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Is Losing A Patient Worth $1.77?

I recently  had a skin biopsy performed by a dermatologist.  When the results came in, I asked the receptionist to kindly send me a copy of the biopsy report.

“Are you aware of the $1.77 fee?” she asked.  After I fell off my chair, I managed to ask why there is a fee. And why $1.77?

She didn’t have a good answer.  She just works there.  I considered never going back ever again. But I thought that talking with the dermatologist would be the mature thing to do.

Amazingly, he called back.  He explained that some patients have very complicated files, sometimes with hundreds of pages. That surely is a good reason. But I just needed one copy, not hundreds. He could not explain why the fee is $1.77, as opposed to $1.78 or $2.

But he seemed to realize that the fee was a little bit silly, and spontaneously offered to waive the fee “as a professional courtesy.”

Obviously, because Veterinary Practice News is a very generous employer, I could easily have afforded the $1.77 without skipping a meal. The amount is not the issue.

The issue is the concept.  In our surgical referral clinic, we routinely render free services to our clients.

“Yes, Ms. Murphy, I would be happy to mail you a copy of Fluffy’s biopsy report so you can show your hairdresser.”

“Of course, Mr. Kennedy, we’ll mail a copy of Jodi’s medical record before you move out of state.”

Never would we consider charging clients for photocopies. After all, I didn’t graduate from Office Depot University. We also “give away” more expensive items, such as copies of digital X-rays on a CD-ROM.

I asked a couple of hospital managers how they feel about the stupid $1.77 fee. They were a little bit surprised, and agreed that they wouldn’t charge a client for a mere photocopy.

Allyson, my wonderful hospital administrator, kindly asked half a dozen of her colleagues, all at large hospitals. They all said that they wouldn’t charge a client.

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What makes us different? We probably have overhead costs similar to physicians, and get supplies from similar stores.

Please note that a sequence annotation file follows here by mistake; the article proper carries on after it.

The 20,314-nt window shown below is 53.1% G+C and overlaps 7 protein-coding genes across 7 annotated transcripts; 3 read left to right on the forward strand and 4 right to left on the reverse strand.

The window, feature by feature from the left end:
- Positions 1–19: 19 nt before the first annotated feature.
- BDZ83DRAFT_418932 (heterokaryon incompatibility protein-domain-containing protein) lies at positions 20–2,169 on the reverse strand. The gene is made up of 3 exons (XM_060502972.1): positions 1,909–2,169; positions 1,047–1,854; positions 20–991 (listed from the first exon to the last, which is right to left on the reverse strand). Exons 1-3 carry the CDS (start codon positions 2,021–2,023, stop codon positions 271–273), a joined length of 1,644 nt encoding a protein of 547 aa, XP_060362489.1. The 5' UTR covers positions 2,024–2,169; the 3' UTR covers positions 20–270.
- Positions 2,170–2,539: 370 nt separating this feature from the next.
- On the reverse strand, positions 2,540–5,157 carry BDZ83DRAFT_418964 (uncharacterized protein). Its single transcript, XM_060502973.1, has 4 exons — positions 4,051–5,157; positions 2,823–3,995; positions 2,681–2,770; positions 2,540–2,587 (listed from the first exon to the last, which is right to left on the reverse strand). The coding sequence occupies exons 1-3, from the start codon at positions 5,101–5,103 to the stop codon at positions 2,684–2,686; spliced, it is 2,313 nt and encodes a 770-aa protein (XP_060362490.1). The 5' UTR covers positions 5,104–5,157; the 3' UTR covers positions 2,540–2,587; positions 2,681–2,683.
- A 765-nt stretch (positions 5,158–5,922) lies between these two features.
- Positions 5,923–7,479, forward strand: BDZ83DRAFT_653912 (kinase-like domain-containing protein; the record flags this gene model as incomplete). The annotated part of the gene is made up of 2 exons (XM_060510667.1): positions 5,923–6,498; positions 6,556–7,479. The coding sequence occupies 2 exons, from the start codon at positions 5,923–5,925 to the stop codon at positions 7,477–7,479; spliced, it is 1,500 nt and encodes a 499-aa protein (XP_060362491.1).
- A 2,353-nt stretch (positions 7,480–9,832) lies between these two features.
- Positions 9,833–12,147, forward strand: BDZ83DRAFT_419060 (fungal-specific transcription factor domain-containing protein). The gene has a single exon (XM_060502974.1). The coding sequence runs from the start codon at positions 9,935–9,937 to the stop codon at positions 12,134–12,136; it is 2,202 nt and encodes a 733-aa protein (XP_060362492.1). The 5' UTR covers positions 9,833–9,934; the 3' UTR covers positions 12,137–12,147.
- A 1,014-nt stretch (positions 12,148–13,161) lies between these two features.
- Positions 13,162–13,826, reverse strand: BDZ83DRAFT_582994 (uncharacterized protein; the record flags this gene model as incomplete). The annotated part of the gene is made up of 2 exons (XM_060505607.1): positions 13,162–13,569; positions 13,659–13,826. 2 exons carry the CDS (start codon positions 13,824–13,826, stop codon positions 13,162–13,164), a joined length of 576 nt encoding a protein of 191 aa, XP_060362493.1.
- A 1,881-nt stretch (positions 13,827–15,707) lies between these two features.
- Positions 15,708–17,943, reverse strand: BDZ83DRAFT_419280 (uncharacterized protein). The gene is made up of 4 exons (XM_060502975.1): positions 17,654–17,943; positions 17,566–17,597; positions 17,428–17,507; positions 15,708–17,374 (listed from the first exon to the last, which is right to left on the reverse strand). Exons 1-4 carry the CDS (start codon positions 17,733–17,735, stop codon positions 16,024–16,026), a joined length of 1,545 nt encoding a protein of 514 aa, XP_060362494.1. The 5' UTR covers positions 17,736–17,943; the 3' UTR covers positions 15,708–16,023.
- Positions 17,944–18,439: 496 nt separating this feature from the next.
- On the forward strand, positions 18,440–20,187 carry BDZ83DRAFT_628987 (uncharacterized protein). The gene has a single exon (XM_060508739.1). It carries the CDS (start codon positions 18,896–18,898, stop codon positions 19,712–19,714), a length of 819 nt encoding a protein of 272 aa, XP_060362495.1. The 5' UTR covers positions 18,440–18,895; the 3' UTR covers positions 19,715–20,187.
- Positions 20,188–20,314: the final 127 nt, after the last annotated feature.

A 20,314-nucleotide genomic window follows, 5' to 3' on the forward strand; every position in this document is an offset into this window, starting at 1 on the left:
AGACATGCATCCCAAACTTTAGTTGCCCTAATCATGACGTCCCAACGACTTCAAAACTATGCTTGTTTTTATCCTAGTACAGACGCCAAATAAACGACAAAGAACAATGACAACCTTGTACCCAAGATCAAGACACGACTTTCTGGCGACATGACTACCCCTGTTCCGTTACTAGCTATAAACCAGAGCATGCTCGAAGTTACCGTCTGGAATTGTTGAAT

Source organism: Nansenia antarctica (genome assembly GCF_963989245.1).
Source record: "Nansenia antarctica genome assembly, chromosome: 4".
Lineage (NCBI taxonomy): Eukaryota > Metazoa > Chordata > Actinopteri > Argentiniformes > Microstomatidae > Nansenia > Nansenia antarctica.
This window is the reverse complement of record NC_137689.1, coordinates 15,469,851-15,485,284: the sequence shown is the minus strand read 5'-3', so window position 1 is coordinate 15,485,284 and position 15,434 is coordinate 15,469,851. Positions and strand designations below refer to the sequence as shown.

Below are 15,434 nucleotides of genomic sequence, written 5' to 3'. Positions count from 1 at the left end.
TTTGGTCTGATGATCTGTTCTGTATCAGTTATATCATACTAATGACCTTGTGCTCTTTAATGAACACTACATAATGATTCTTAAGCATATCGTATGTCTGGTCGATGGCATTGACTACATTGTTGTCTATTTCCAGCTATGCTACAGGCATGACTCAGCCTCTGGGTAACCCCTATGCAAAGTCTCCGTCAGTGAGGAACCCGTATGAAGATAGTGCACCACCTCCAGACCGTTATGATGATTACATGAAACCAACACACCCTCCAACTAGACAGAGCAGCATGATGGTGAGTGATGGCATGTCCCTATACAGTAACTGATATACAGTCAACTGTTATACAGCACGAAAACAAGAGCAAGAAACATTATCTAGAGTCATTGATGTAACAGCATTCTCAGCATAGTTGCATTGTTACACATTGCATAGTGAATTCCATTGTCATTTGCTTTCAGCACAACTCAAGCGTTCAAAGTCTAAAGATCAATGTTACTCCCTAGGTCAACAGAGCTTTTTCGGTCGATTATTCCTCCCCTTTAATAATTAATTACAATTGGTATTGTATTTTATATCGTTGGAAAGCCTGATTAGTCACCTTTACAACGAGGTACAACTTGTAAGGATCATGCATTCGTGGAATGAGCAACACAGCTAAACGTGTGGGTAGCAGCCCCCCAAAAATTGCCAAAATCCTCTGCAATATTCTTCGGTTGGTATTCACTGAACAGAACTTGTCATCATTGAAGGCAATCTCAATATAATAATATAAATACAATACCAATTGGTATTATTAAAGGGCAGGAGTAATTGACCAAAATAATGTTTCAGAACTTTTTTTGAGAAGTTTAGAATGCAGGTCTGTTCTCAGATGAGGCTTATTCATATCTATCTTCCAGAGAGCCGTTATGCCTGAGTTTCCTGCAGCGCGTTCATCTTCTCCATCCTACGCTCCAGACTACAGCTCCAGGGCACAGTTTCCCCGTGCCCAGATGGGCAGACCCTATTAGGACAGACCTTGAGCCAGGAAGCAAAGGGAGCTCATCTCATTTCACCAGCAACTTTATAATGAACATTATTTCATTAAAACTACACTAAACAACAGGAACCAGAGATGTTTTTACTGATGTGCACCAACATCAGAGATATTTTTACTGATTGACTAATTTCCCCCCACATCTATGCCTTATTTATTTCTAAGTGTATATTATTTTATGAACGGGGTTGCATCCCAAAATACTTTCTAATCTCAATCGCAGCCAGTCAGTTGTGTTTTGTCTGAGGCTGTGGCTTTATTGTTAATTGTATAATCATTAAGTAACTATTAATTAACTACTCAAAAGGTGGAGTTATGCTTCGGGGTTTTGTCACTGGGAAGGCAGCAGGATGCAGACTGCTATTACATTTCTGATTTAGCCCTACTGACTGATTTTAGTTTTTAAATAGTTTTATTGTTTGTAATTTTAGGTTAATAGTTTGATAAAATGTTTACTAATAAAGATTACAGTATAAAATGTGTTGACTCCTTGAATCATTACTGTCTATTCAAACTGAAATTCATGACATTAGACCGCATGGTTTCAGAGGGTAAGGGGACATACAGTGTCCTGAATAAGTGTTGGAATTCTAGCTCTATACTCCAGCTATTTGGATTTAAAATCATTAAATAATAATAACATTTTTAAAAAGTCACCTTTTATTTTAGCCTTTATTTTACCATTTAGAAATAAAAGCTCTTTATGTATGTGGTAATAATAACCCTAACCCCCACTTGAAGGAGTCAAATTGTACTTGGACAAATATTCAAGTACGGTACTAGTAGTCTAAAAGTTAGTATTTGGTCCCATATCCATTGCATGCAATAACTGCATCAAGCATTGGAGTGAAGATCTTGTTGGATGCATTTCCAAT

How would you have reacted in a similar situation? Would you have inquired? Would you have paid, no questions asked?

Would you ever consider charging a client for a photocopy?  Or for mailing copies of the medical record?

Is a patient worth $1.77, especially in this economy?

By the way, thanks for asking. My biopsy was benign.

3 thoughts on “Is Losing A Patient Worth $1.77?

  1. Thats crazy! $1.77 for one piece of paper.
    I know that all of these places are “businesses” but c’mon, really is a photocopy the correct way to make an easy buck?!

  2. We give away all too much at our practice, but we have happy, nice clients for the most part. We would not charge that.

    Occasionally, I have a new patient come in that needs sutures removed. They ask the receptionist what is the fee to pay and are shocked we didn’t charge them. Guess what? We just earned a client.

  3. This is likely from a lawsuit or legal situation. Attorney offices usually offer to pay for copies for legal documents such as medical records for cases and they, in turn, charge them to their clients. I suppose it was a fee that was issued at one point and never adjusted for a period of time. Electronic copies to clients should not warrant a fee, but if a client wants all the paper records for multiple pets that could tie up a staff member for a while, I don’t fault a practice asking the time to be covered. Surgeons and specialists do not have to worry about extensive paper records for a family because they usually are dealing with a referral caseload.

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